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Gangnam, Seoul Allots Over $300,000 Budget For Construction Of Huge Sculpture of 'Horsey Dance' Popularize By PSY's 'Gangnam Style' Video

by Czarelli Tuason / Nov 18, 2015 09:17 PM EST
PSY performing the 'horsey dance'. (Photo by Chung Sung Jun/Getty Images)

In South Korea, the Seoul district of Gangnam has revealed that a proposal to construct a huge bronze sculpture of the horsey dance popularized by South Korean singer Psy in his debut single in 2012, "Gangnam Style," is underway, reported Kotaku in their article Nov. 5.

South Korean media has reported that Gangnam allotted $366,301 for the project and has already established a website where bids for the project's construction are accepted.

The horsey dance bronze statue is expected to stand 17 feet by 27 feet in front of the COEX Center in Gangnam, where a clip of the "Gangnam Style" video was filmed.

Gangnam aims to complete the project in December, depending on the progress and success of the bids.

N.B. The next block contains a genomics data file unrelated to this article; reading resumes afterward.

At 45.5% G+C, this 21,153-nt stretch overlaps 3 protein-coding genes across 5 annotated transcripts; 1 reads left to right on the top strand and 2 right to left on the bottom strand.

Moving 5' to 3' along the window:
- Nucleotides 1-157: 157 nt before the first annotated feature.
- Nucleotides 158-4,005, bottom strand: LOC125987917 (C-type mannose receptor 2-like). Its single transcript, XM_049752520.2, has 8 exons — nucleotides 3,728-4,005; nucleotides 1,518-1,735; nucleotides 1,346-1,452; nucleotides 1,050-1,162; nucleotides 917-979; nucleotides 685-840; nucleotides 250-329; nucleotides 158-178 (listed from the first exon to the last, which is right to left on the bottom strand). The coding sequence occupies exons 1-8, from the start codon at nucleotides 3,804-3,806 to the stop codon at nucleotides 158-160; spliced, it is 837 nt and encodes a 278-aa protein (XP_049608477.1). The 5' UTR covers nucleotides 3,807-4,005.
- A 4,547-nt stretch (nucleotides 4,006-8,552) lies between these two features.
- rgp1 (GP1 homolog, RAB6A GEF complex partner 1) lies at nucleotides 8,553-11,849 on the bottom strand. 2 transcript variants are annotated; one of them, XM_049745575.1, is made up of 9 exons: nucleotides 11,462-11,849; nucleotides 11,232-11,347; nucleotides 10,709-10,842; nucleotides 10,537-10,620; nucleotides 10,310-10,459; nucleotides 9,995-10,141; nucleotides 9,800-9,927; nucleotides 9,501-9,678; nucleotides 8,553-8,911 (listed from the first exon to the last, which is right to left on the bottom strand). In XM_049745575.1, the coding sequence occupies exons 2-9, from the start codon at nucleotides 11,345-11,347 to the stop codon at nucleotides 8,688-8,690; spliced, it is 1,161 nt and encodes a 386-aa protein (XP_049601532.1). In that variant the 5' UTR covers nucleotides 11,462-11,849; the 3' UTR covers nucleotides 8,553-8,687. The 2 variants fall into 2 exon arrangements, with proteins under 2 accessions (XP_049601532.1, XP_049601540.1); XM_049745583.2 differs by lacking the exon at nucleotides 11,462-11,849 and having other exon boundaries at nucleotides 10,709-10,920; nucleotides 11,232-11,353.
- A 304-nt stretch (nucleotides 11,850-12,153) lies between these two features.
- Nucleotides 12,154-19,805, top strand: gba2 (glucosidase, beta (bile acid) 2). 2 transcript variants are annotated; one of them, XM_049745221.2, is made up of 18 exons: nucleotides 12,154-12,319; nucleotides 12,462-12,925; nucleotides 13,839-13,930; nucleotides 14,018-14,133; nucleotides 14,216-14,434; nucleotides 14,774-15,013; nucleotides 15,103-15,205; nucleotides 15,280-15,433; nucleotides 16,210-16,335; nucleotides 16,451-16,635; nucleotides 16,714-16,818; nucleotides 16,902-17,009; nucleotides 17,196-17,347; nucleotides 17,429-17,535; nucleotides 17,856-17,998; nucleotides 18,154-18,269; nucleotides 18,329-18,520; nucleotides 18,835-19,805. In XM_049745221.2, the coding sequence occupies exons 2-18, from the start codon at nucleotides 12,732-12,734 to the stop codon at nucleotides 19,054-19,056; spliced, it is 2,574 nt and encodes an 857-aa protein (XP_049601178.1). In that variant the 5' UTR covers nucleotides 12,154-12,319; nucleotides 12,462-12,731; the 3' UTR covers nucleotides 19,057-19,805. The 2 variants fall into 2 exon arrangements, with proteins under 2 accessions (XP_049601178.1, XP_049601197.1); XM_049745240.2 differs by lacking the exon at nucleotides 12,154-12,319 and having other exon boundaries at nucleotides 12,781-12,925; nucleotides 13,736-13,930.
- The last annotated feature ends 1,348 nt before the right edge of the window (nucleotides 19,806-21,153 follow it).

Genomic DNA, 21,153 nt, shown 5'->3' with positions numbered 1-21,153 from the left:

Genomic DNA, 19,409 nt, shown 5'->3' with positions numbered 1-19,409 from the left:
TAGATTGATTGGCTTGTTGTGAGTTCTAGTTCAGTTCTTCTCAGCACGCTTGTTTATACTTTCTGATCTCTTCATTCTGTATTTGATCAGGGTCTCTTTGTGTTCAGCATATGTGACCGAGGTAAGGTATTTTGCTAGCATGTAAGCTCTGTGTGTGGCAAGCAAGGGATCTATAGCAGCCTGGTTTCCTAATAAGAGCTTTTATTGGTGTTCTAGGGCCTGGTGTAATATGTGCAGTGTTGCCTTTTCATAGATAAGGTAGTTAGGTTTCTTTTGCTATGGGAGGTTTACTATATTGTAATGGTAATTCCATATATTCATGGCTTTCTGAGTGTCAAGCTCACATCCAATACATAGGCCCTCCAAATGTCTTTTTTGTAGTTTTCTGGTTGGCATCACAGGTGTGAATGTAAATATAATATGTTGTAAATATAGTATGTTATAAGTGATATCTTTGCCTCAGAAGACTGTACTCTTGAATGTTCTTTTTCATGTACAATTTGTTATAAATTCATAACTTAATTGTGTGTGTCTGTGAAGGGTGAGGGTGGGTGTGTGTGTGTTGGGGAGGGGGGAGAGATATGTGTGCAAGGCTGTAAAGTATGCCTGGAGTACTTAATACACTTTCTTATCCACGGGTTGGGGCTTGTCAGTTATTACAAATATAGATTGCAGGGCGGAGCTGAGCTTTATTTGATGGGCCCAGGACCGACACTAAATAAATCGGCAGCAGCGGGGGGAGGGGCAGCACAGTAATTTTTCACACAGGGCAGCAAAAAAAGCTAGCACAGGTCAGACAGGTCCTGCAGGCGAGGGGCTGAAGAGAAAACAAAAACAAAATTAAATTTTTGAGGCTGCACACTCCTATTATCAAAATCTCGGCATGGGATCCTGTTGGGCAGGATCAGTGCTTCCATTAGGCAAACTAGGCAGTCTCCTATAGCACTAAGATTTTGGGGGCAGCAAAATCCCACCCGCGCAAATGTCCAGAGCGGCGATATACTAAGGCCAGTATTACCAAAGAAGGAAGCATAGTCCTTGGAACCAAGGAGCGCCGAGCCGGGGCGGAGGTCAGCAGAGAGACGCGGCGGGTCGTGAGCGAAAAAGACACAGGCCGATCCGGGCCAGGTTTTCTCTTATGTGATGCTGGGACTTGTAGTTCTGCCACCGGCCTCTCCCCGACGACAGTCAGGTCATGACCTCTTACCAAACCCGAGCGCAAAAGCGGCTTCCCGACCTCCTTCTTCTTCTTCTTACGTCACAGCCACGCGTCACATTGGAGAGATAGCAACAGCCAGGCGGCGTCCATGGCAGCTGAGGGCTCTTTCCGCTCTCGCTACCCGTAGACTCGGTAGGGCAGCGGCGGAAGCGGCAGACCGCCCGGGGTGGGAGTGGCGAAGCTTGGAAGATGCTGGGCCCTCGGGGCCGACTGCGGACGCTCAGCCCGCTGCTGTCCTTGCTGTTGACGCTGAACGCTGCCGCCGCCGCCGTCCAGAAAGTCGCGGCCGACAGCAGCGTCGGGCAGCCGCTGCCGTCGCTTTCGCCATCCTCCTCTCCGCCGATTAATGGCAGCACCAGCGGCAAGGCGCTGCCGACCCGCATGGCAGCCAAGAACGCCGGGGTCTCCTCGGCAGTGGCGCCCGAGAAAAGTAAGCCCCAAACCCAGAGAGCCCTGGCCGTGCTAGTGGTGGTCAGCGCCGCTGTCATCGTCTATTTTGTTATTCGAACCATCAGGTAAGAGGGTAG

On December 2014, BBC News reported that Psy's "Gangnam Style" video has exceeded the view limit of YouTube, pushing the account to upgrade its counter. The video was YouTube's most-watched ever with over 2,147,483,647 views. Following the upgrade, "Gangnam Style" can now accommodate more than nine quintillion views.

To date, "Gangnam Style" has over 2.4 billion views.

"We never thought a video would be watched in numbers greater than a 32-bit integer ... but that was before we met Psy," said YouTube in a statement.

YouTube consequently upgraded to a 64-bit integer for its video counter as well giving videos a maximum viewer count of 9.22 quintillion.

Surprisingly, the billions of viewers dancing to Psy's "Gangnam Style" can benefit from the dance craze.

According to Wired on Oct. 28, researchers at Oxford University found that dance craze not only establishes social bonding, but increases one's pain threshold as well.

"If you exert yourself or synchronize your movements, you can arrive at an elevated pain threshold," noted lead researcher (and dancer) Bronwyn Tarr. "If you do both, the effect is additive."

The researchers noted that allotting even just a small amount of time in synchronized dancing will elicit positive effects.

"It could be that if you just sync for a moment at your Christmas party that is enough," said Tarr. "You don't have to be doing the Macarena for hours on end to establish the effect."

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